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A young boy with light skin tone and short brown hair. He is using a wheelchair and a tray, which has school supplies and activities on it. A child with light skin tone, medium-length brown hair is kneeling beside him. They are wearing a knit hat and a blue face mask.

A future marine biologist nurtures his love of learning at Holland Bloorview

Two Super Mario Brothers have a big fan in six-year-old Gabriele, who plays the video game any chance he can get.

Gabriele lives with neuromotor disorder symptoms. He uses special controllers where every button and control stick is separated, so he can place them in just the right spot to guide Mario and Luigi through their coin-filled adventures on the road to Bowser’s castle. 

Gabriele (pronounced Gab-ree-el-eh), a Grade 1 student at the Bloorview School Authority (BSA), has symptoms similar to dystonia and cerebral palsy but has no diagnosis. His core muscles, hands, mouth, and feet have low muscle tone, yet he has high muscle tone elsewhere. This makes it very difficult for him to coordinate movements and balance properly. 

“When he was a baby he was kind of ‘floppy’, and we started noticing that he wasn’t meeting his milestones,” explains his dad, David. “Today, Gabriele uses a wheelchair and can use a walker with assistance.”

Gabriele also uses a Tobii Dynavox Eye Gaze speech device, which uses eye movement to select words and phrases on a screen to help him communicate. “Gabriele can talk, but sometimes it can be difficult to understand what he is saying, so this device really helps ensure we know what he wants and needs,” says David. 

In addition to Super Mario, Gabriele also loves his older sister Siena, who is nine and looks out for him as only a big sister can. If he managed the family’s kitchen it would be pasta every day, no doubt thanks to the culinary talents of his father, a chef who worked at a popular Italian restaurant in Toronto.

While Gabriele’s current favourite TV show right now is “The Floor is Lava” he’d likely much rather watch ocean life – because he wants to be a marine biologist.

“One weekend, we were talking about Gabriele's love for sharks and other marine animals. He received a marine life encyclopedia for his birthday and had been reading it for quite some time,” says David. “We said to him that perhaps he could become a marine biologist and study sharks when he's older. He smiled.”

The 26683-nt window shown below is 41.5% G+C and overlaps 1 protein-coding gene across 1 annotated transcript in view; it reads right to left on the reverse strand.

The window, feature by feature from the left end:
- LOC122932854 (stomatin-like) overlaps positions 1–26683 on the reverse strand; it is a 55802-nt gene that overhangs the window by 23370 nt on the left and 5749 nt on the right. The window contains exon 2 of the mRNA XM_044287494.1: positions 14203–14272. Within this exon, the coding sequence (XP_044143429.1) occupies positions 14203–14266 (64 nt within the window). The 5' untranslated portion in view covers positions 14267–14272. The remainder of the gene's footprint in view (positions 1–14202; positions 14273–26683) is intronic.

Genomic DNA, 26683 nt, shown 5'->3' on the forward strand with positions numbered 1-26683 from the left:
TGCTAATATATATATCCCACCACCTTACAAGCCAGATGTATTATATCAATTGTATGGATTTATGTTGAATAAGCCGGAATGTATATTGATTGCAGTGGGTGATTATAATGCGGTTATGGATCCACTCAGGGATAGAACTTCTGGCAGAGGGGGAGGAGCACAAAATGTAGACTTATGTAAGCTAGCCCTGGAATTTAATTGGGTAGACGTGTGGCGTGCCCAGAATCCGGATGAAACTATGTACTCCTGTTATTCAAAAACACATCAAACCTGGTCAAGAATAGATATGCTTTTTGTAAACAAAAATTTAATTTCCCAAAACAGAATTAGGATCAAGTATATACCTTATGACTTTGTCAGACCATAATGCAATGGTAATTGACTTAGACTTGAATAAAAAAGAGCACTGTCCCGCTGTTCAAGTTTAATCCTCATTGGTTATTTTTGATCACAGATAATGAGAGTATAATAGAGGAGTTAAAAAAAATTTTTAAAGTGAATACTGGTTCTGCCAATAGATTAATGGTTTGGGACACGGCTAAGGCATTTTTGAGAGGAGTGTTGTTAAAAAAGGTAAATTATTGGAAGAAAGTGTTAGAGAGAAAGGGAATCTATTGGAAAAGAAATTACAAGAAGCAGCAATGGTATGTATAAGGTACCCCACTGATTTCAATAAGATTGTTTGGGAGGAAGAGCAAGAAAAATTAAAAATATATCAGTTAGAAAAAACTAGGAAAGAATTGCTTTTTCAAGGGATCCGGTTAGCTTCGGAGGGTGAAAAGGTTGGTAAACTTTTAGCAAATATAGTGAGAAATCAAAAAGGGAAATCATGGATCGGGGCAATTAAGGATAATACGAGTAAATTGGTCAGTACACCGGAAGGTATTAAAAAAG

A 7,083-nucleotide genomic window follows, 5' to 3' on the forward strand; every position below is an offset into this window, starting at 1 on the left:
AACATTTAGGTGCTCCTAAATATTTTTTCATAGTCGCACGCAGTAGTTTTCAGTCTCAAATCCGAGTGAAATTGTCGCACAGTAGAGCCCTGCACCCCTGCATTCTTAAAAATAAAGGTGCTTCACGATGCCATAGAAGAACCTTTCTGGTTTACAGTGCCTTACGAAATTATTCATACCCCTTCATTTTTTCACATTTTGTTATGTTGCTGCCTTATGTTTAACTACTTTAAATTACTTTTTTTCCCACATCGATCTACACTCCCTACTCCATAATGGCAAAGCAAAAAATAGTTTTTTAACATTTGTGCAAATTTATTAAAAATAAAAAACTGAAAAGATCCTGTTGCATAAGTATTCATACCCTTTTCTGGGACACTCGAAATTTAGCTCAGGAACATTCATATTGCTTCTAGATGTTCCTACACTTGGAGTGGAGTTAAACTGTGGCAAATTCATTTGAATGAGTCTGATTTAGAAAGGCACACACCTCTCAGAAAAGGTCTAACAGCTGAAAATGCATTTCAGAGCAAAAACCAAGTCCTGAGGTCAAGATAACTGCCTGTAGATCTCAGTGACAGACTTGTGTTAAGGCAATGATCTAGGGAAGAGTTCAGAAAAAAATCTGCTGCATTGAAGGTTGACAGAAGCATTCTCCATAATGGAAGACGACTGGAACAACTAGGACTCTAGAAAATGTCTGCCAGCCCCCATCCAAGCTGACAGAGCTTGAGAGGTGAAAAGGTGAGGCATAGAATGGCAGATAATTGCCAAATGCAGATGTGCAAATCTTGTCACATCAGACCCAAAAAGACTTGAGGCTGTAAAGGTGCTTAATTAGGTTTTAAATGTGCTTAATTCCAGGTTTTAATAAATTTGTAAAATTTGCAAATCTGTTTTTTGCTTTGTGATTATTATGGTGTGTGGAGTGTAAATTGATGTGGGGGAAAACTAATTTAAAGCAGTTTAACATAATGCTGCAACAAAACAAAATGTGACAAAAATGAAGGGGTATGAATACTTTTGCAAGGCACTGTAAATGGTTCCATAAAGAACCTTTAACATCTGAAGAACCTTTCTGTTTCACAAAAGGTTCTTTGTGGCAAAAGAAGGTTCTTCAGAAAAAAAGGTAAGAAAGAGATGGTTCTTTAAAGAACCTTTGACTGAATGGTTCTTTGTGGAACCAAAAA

David says that everyone went about their day and soon forgot about the conversation. The next morning, over breakfast, Gabriele turned to his mom, Jennifer, and asked: "How do you spell biologist?" He had written "I want to be a marine..." on his speech device, but couldn't get the last word down.

To tap this new passion, Gabriele’s parents showed him websites for the University of B.C. and Hawai'i that could lead him toward such a career. Just before the pandemic, Gabriele got to see marine life up close during a whale watching trip in Mexico.

“Seeing humpback whales was an incredible experience for him,” says David. “To watch these animals so close, in person, was amazing. We talk about it all the time.” 

Gabriele is a bright kid who clearly loves to learn. He enjoys going to school every day at BSA, where he participates in integrated education and therapy (IET), a partnership between Holland Bloorview and the BSA. This therapy model focuses on accessibility for all students to support safety, inclusion and health while helping kids learn how to participate and perform in a class setting.

“We’re so grateful to have him at Bloorview School Authority,” says David. “He loves his teachers, his friends, and bringing home books about sharks from the library every Friday.”

The family’s goal for Gabriele is to help him gain as much independence as possible. “We realize that he may not be 100 per cent independent in the future, but feeding, toileting, gaining confidence in his walker – these are all things that the physiotherapy and occupational therapy he’s received both at Holland Bloorview and at home are helping him to do,” says David.

For the future marine biologist, swimming is most certainly in his future too.

“One thing Gabriele has loved is the swimming pool at Holland Bloorview,” says David. “We can’t wait to get him back in the pool – and also back to Georgian Bay where we have a cottage. He loves playing on the beach.”

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